Unfortunately, commuting, work, digital entertainment, urban living, and a to-do list a mile long hinder our opportunities to enjoy spontaneous play and get fit naturally. Furthermore, Conventional Wisdom has brainwashed us to believe that a lean, fit body comes from either lucky genes or following a regimented, physically stressful exercise routine. Accumulate endless hours and miles of vigorous aerobic exercise, hit the strength-training machines religiously for several hours a week —oh, and count every calorie that enters your mouth— and you, too, can look like a magazine cover model! It's no wonder that many well-meaning enthusiasts have become either exhausted or totally turned off to getting fit. Millions more endure with flawed approaches that leave them disappointed and discouraged when they fall far short of their ultimate peak performance potential and ideal body composition.

(Mark Sisson: The Primal Blueprint, p. 163)

Sisson even brings up his own experience when he competed in marathons as a clear example of hyper-specialized training that, in the end, has more negative than positive effects on the body:

Speaking of one-dimensional, during my days as a marathoner, I would occasionally shock myself at how grossly unfit I was for anything besides running. I wouldn't even play ball sports or side-to-side sports, for fear of injury. If I did so much as hoist a dozen sandbags into place to prevent flooding in my driveway, I'd get a backache that would compromise my training the next day. has extensive commentary about how pursuing specialized athletic goals is inherently destructive to your health. We are focusing on something entirely different here with Primal Fitness. Perhaps of most interest is the improvement in body composition you can enjoy with the combination of Primal Blueprint eating and exercise. By breaking free from the cycle of carbs fueling stressful, carb-burning Chronic Cardio workouts, you can easily get into the ideal body fat percentage range of 8 to 15 percent for men and 12 to 20 percent for women. This is true no matter who you are or how plump your family tree is.

(Mark Sisson: The Primal Blueprint, p. 167)

Once again, his model is the primitive hunter-gatherer, which he jokingly refers to as Grok throughout the book:

For those heavily indoctrinated into the Conventional Wisdom that Chronic Cardio is the path to health, fitness, and weight control, consider again the premise of the Primal Blueprint. Because Grok was a lean, strong, extremely active dude, he probably was capable of running long distances, similar to today's gung-ho endurance athletes, but he most likely very rarely decided to do so. When the concept of organized hunting came along, it appears that Grok relied more on superior tracking ability (using his highly evolved brain) and walking or slow jogging (using his superior fat-burning system), rather than literally chasing down his prey. In fact, squandering valuable energy reserves (and increasing glucose metabolism by a factor of 10) by running hard for long periods of time would have hastened his demise. Imagine Grok chasing some game animal all-out for a few hours and —oops— not succeeding in killing it. He's spent an incredible amount of energy yet now has no food to replace that energy. He has suddenly become some other animal's prey because he is physically exhausted.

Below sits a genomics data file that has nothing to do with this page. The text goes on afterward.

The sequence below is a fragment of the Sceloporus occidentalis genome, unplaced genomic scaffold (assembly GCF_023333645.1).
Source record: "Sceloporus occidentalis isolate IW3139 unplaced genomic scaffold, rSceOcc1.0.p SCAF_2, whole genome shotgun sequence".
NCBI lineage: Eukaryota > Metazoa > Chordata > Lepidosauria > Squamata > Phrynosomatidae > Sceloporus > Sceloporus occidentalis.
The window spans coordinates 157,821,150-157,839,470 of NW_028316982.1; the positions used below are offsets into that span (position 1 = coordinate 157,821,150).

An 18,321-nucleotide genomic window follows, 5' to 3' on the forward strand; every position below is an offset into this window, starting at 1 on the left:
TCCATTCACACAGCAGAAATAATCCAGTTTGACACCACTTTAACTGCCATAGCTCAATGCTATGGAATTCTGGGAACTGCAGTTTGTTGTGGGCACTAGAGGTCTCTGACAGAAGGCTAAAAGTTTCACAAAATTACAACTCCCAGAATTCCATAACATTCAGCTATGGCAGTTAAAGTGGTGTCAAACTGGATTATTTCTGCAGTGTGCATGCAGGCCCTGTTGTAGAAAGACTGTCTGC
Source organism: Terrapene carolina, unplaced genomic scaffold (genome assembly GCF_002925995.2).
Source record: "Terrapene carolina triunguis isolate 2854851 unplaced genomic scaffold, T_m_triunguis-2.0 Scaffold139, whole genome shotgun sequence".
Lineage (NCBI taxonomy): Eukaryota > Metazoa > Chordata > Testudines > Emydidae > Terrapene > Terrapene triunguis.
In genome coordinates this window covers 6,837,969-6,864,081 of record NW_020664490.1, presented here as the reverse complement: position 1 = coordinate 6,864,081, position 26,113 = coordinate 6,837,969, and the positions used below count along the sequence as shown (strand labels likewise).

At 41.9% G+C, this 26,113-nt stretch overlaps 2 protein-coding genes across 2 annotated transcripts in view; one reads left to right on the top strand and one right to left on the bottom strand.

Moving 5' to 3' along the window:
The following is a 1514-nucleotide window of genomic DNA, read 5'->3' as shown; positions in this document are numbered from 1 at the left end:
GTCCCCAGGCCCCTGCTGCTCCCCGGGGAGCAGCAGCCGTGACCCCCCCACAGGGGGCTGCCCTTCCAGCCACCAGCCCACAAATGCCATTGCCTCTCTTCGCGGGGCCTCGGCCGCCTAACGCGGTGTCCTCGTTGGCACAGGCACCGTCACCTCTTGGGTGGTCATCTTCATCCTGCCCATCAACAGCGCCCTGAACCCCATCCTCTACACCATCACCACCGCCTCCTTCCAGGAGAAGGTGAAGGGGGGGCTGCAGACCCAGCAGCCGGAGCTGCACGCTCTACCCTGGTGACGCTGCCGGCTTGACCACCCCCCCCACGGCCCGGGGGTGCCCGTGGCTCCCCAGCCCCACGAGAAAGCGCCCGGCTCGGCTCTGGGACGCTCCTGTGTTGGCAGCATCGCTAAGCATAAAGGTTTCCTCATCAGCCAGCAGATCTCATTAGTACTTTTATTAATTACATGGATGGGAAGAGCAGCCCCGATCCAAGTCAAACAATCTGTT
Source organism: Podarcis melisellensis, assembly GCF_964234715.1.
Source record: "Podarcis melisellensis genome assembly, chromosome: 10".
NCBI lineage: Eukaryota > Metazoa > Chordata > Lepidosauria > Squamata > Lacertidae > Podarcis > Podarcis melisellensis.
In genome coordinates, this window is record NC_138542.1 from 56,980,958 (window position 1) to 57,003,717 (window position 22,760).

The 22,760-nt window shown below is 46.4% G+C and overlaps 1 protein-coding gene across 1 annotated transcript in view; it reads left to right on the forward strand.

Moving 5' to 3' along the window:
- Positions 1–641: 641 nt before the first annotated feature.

(Mark Sisson: The Primal Blueprint, p. 175)

Steps 6 through 10 on his blueprint are, I think, quite weak. It's almost as if he felt the need to start filling up the list with something in order to reach the magical number, ten. So, together with sensible advice ("get adequate sleep", or "get adequate sunlight"), we also get other that sounds awfully general ("play") and, finally, two that are just surreal ("avoid stupid mistakes", and "use your brain").

Altogether, I'm not sure what to think of this book. Although it does include plenty of sensible advice, it also smacks of evangelizing and, above all, business smarts. When it comes to the diet (arguably, the most important part of the book), I find the author too dogmatic when discussing grains and legumes, as well as too narrow-minded in his view of what the hunter-gatherers in the Paleolithic might have been like. His fitness advice I find, for the most part, sensible. I suppose my problem is that, after all, once we remove the dogmatic elements from his approach, we end up with something that doesn't truly need its own label. It's just commonsensical.

A case against cardio when trying to lose weight (and in general!):

In contrast to the coprehensive benefits of a frequent, comfortably paced exercise, getting more serious about working out can really mess you up if you have a flawed approach. Chronic Cardio at heart rates above 75 percent and up to 95 percent of maximum places excessive stress on your body to which you are not genetically adapted. I'd estimate that the vast majority of folks you see working out on cardio machines, jogging through the neughborhood, or keeping pace in the group class are exceeding 75 percent (often by a wide margin) for the duration of nearly every session.

While an aerobic workout at the typical intensity of 75 to 95 percent might not feel terribly difficult at the time, a sustained pattern of Chronic Cardio can lead to numerous problems with metabolism, stress management, immune function, and general health. As exercise intensity increases, your preferred fuel choice shifts from primarily fat at intensities below 75 percent (fat burns well in the presence of oxygen, and supplies are abundant —evenin the skinniest marathoners!) to an ever-increasing percentage of glucose (quicker and easier to burn when oxygen is lacking due to your quickening pace).

A routine of Chronic Cardio requires large amounts of dietary carbohydrates each day to support it. While the risks of excess far storage and hyperinsulinemia (overproduction of insulin) are moderated somewhat by a heavy exercise schedule, they are still significant because of your altered dietary habits throughout the day. When muscles are depleted of glycogen (remember, stored glycogen is converted back into glucose for exercise fuel), your brain sends a powerful signal to replenish with quick-energy carbohydrate foods. Our brains have a tendency to tell us to overcompensate by eating a little too much. This is a genetically programmed survival adaptation against starvation risk, handed down to us from Grok. If you are looking to reduce body fat primarily through vigorous cardiovascular exercise (as Conventional Wisdom promises), you are quite likely to fail unless you slow down your pace and alter your diet to limit your carb intake.